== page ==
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High Income Child Benefit Charge – social research

Publication date:

13 July 2022

Last updated:

13 July 2022


Niki Patel, Tax and Trusts Specialist, Technical Connection Ltd

The High Income Child Benefit Charge (HICBC) was introduced in 2013 and, whilst the majority of taxpayers either comply with paying the charge or choose to opt out of payments, HMRC has identified several risks of non-compliance. This has mainly been due to a lack of awareness and understanding of the charge, while many individuals are not necessarily aware of some of the benefits of claiming Child Benefit.

In 2019 HMRC commissioned research into the awareness, understanding and decision-making processes of the HICBC.

Carried out by IFF Research, it comprised 42 face-to-face and three phone interviews with parents of children aged under 16 (or under 20 if in full time education), who were in a household where at least one adult had an annual income of at least £50,000. The research considered aspects such as the benefits of claiming Child Benefit, and the reasons why some people don't claim.

It was found that while most had a good understanding of most aspects of Child Benefit, there was lower knowledge of the charge itself, and very limited awareness of the other benefits of claiming, namely:

  • the ability to qualify for National Insurance credits which count towards the State Pension
  • the ability to qualify for other benefits, such as Guardian's Allowance
  • juvenile registration, that is, the process whereby children are automatically allocated a National Insurance number shortly before their 16th birthday

While some paid via self-assessment, a minority did not even realise they were liable for the charge and thought it was HMRC’s responsibility to inform them.

In looking at those individuals who chose to opt-out, many did so as they did not want to be faced with the administration burden of having to complete a tax return.

Following this, in 2020 HMRC commissioned NatCen to conduct social research to explore the barriers to compliance for the HICBC. This research comprised 48 in-depth interviews with taxpayers liable for the charge.

This report highlighted that the main barriers were:

  • lack of awareness of the charge, sometimes several years into building up the charge
  • not accurately understanding important details of the HICBC or Child Benefit, for example, the taxpayer’s responsibility to notify HMRC or that Child Benefit is paid every four weeks
  • not understanding the process of complying, completing self-assessments, paying through tax code adjustment or opting out
  • having complex earnings in the form of composite or fluctuating incomes leading to errors in accurately paying the charge

Both sets of research showed that there has been general confusion of how the charge applies. Those who participated in the latest research said that, while they were motivated to meet their responsibilities, they also identified areas for further support. This mainly was focused on raising awareness and improving taxpayer understanding of their liability and better communication from HMRC.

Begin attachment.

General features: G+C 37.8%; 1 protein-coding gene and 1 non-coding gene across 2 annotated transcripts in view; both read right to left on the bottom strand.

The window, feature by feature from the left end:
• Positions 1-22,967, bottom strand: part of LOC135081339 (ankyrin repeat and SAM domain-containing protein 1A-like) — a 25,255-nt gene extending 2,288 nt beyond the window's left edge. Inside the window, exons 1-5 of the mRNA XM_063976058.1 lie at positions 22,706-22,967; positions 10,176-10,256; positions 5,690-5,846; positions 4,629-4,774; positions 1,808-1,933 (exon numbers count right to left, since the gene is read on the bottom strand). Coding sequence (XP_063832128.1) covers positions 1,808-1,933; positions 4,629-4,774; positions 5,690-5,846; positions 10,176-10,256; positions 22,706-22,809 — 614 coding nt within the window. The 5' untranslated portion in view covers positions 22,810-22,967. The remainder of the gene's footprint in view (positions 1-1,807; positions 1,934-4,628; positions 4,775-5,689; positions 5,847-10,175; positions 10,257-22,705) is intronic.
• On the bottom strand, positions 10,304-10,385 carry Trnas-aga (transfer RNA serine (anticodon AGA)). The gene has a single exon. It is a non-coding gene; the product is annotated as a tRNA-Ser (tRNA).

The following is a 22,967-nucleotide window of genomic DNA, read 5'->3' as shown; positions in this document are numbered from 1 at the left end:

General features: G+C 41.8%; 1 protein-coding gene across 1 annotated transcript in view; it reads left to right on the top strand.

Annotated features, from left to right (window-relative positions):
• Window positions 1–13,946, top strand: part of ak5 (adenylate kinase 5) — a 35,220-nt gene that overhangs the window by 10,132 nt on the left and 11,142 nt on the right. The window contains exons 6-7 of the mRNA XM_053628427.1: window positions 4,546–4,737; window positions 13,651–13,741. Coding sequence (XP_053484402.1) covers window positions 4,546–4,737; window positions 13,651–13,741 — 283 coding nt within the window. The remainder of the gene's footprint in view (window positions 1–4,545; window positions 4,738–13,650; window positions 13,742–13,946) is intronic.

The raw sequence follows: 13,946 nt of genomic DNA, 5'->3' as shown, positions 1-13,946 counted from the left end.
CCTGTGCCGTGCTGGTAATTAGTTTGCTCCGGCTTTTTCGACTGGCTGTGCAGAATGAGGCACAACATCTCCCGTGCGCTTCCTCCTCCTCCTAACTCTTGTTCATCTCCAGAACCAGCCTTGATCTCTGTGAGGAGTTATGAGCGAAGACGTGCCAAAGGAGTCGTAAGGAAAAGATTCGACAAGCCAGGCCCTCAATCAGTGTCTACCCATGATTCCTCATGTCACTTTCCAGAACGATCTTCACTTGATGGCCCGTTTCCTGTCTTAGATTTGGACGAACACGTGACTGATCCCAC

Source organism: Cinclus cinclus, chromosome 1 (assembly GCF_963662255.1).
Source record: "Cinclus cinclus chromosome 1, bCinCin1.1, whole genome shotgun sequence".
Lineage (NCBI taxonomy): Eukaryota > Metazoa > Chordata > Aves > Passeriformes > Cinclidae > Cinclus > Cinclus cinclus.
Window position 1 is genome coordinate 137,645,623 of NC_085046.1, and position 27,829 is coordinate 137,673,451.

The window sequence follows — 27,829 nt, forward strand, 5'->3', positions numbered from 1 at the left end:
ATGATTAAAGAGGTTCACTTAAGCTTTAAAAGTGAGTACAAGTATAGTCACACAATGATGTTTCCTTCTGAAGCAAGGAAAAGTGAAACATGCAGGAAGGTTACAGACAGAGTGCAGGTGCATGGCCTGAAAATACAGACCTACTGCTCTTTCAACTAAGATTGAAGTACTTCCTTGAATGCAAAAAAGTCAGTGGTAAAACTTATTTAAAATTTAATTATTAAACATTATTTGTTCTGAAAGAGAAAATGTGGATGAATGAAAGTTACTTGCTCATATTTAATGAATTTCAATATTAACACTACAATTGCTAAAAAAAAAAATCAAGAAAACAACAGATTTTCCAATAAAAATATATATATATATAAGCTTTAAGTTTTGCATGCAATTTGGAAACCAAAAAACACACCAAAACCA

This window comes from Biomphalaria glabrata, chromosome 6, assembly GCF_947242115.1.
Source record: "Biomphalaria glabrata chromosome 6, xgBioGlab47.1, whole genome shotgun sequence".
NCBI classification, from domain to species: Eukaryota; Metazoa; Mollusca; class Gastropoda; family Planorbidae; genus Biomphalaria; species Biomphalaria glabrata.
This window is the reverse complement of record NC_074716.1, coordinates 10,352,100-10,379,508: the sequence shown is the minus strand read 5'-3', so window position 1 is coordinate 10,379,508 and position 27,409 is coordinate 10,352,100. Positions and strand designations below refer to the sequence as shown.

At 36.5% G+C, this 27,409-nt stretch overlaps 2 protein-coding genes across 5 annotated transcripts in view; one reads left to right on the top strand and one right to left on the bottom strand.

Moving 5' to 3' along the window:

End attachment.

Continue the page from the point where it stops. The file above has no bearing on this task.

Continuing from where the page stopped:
Many were reported as thinking that if they had an income above £50,000, they aren’t eligible to claim the benefit. In reality they have the choice of:

  • receiving the Child Benefit payments, and paying any tax charge at the end of the tax year
  • not receiving the Child Benefit payments and not paying the tax charge
  • not receiving the Child Benefit payments but still completing a claim form – it is important to state on the form that they don’t wish to receive the Child Benefit payments

The HICBC applies where a person is in receipt of Child Benefit and they have an 'adjusted net income' between £50,000 and £60,000. Broadly, this is total taxable income, before deducting any personal allowances, less any gross pension contributions which have received relief at source and gross gift aid payments. The amount of the charge is a 1% deduction of the amount of Child Benefit for every £100 of income which exceeds £50,000.


Sasha and Tanya have one son who is three years old. Sasha earns £52,000 and Tanya earns £43,000. As they have one child, Sasha receives Child Benefit of £1,133.60 (£21.80 x 52).

As Sasha’s earnings are £2,000 over the £50,000 limit, she will be subject to a HICBC of 20%: £226.72. Her Child Benefit will therefore be reduced to £906.88 (£1,133.60 - £226.72).

Sasha decides to make a gross gift aid payment of £2,000, which has the effect of reducing her adjusted net income to £50,000. This means that she is able to retain the full amount of the Child Benefit of £1,133.60. In addition, she saves 20% income tax on the gross gift aid payment which falls into higher rate tax - £346 (£1,730 x 20%).


Given how long it has been since the introduction of the HICBC, it really is important for those claiming Child Benefit to fully understand their obligations as well as the benefits of claiming. It is also advisable to seek advice and explore the planning opportunities available for individuals to reduce their income to keep the benefit.

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This document is believed to be accurate but is not intended as a basis of knowledge upon which advice can be given. Neither the author (personal or corporate), the CII group, local institute or Society, or any of the officers or employees of those organisations accept any responsibility for any loss occasioned to any person acting or refraining from action as a result of the data or opinions included in this material. Opinions expressed are those of the author or authors and not necessarily those of the CII group, local institutes, or Societies.